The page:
Independence and accountability: Definitions
It is rare to see the concepts of independence and accountability properly distinguished in political science language. Authors who address and analyse independence occasionally refer to accountability in their works (see, for instance, Elgie 1998; Gilardi 2002, 2005; Edwards and Waverman 2006; Wonka and Rittberger 2010),3 and vice versa (see, for instance, Mulgan 2000; Bovens 2007; Philp 2009).4 Although everyone would probably agree that independence and accountability are closely related, the relationship between these two concepts has not yet been investigated to a sufficient extent. Before analysing the different applications of the two concepts in the study of RAs, I will review the most relevant literature in order to examine how they can be defined and understood.
Independence, generally speaking, is the condition of a person or body of being able to take decisions without interference from other people or bodies. Beyond this vague definition, many particular definitions have been formulated. In the literature on central banks' autonomy, 'political' independence has been defined as 'the ability [... ] to select [... ] policy objectives without influence from the government' (Alesina and Summers 1993: p. 153). A similar definition is given by Elgie (1998: p. 55). Hanretty and Koop (2012: p. 199) define 'political independence' as 'the degree to which the day-to-day decisions of regulatory agencies are formed without the interference of politicians and/or consideration of politicians' preferences'. Surprisingly, many authors who study, measure or assess independence in their works do not explicitly define the term (Cukierman et al. 1992; Gilardi 2002; Edwards and Waverman 2006; Wonka and Rittberger 2010), but rather prefer to focus on the empirical operationalization they choose.
An important distinction to be made is that between formal (or 'institutional', 'legal' or 'de jure') independence and actual (or 'de facto') independence (Cukierman et al. 1992; Gilardi and Maggetti 2011). The former indicates whatever is explicitly mentioned in laws and statutes that establish RAs, dictate their rules of procedure and confer specific tasks on them. The latter refers to how the rules are translated into practice in the agencies' day-to-day activity: frequency of 'revolving doors' phenomena, partisanship of nominations, internal organization and so on (see Maggetti 2007; Hanretty and Koop 2013). Most empirical analyses (see Gilardi 2002, 2005; Elgie and McMenamin 2005; Wonka and Rittberger 2010; Guidi 2014), and this chapter as well, focus on formal independence. The reason formal independence is particularly interesting is that it is a variable parliaments can modify by drafting new legislation, whereas features of de facto independence are often embedded in the customs and traditions of a country. Actual independence is not only more difficult to measure and compare, but also less useful when it comes to recommending legislative interventions. Especially if a study aims to indicate political decisions that can produce better regulatory performance, it is crucial to assess the causes and the impacts of legislative provisions - though it is important to control for country-specific features, including those concerning actual independence.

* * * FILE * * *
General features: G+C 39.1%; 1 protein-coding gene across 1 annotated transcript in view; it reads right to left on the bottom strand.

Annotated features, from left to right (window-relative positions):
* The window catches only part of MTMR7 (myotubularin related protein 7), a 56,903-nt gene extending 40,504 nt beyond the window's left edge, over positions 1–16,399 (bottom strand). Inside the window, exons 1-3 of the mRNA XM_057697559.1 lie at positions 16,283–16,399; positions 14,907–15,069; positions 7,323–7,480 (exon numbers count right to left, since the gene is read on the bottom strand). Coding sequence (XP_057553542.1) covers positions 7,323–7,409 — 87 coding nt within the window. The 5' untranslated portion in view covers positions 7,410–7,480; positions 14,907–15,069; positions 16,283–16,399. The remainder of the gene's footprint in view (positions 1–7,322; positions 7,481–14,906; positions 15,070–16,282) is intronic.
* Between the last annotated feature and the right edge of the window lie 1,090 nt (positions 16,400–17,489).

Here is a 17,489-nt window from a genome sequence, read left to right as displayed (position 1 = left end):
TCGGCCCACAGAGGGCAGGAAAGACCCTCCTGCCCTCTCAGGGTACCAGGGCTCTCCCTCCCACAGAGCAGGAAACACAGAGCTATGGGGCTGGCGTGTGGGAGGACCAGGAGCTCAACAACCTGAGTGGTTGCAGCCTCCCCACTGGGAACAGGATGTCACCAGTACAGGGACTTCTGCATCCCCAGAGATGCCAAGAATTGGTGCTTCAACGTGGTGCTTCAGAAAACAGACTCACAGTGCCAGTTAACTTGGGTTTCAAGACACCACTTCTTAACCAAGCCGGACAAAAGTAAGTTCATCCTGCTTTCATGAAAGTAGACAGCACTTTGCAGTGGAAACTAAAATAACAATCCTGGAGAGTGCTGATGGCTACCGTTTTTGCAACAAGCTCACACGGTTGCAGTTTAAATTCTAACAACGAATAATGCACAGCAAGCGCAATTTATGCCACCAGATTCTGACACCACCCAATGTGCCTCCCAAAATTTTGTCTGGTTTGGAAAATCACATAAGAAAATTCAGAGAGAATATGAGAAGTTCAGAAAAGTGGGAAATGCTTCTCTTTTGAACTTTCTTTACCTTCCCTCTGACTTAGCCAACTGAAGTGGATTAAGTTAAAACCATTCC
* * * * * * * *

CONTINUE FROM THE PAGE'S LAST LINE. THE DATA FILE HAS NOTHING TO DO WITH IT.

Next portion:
Accountability has been defined in a variety of ways as well. Following Koop (2011b; see also Koop 2011a), we can distinguish among three possible definitions. Basically every definition of accountability entails that there is some person or body that must offer information or explanation with regard to its activity to some other individual or body. What is not agreed amongst scholars who have dealt with this question is whether accountability also entails the possibility to sanction the accountable person or body. The first definition states that the sanctioning element is not necessary, as the obligation to inform and explain is the only constitutive element of accountability (see Philp 2009: p. 32; Flinders 2001). The second definition has been proposed by other authors, according to whom the sanctioning element may or may not be present (Schedler 1999; Stinga 2008), accountability being a 'radial concept' (Collier and Mahon 1993). Finally, most authors argue that the sanctioning element must be present, together with the information/explanation element (Mulgan 2000; Behn 2001; Fearon 1999; Strom 2000; Bovens 2007). Bovens (2007: p. 450), for instance, defines accountability as 'a relationship between an actor and a forum, in which the actor has an obligation to explain and to justify his or her conduct, the forum can pose questions and pass judgement, and the actor may face consequences'. Although in many cases accountability exists when there is a principal-agent relationship (as argued by Fearon 1999), a person or body can be accountable also vis-a-vis people or organizations other than the principal. This chapter adopts the definition of accountability based on Bovens's (2007) set out in the introduction of this book, that is, a relationship in which the sanctioning element is present together with the information/explanation one.